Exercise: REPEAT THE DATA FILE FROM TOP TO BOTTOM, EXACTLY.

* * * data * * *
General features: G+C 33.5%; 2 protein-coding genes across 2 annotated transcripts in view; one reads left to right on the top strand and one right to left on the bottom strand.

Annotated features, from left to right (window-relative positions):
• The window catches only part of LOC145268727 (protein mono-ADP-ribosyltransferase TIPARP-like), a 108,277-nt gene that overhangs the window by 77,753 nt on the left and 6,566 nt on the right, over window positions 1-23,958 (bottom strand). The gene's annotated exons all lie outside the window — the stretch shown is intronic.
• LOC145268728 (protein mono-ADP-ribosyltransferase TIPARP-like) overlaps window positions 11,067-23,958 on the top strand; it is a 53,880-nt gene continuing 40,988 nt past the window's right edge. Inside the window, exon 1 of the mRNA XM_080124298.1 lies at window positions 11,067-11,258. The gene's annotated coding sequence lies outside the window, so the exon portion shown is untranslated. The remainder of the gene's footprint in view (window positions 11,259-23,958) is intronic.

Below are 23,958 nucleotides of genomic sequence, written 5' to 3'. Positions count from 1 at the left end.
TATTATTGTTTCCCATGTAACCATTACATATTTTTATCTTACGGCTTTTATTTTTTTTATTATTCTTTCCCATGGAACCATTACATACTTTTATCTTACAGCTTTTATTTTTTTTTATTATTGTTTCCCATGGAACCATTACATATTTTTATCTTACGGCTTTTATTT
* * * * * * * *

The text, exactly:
General features: G+C 33.5%; 2 protein-coding genes across 2 annotated transcripts in view; one reads left to right on the top strand and one right to left on the bottom strand.

Annotated features, from left to right (window-relative positions):
• The window catches only part of LOC145268727 (protein mono-ADP-ribosyltransferase TIPARP-like), a 108,277-nt gene that overhangs the window by 77,753 nt on the left and 6,566 nt on the right, over window positions 1-23,958 (bottom strand). The gene's annotated exons all lie outside the window — the stretch shown is intronic.
• LOC145268728 (protein mono-ADP-ribosyltransferase TIPARP-like) overlaps window positions 11,067-23,958 on the top strand; it is a 53,880-nt gene continuing 40,988 nt past the window's right edge. Inside the window, exon 1 of the mRNA XM_080124298.1 lies at window positions 11,067-11,258. The gene's annotated coding sequence lies outside the window, so the exon portion shown is untranslated. The remainder of the gene's footprint in view (window positions 11,259-23,958) is intronic.

Below are 23,958 nucleotides of genomic sequence, written 5' to 3'. Positions count from 1 at the left end.
TATTATTGTTTCCCATGTAACCATTACATATTTTTATCTTACGGCTTTTATTTTTTTTATTATTCTTTCCCATGGAACCATTACATACTTTTATCTTACAGCTTTTATTTTTTTTTATTATTGTTTCCCATGGAACCATTACATATTTTTATCTTACGGCTTTTATTT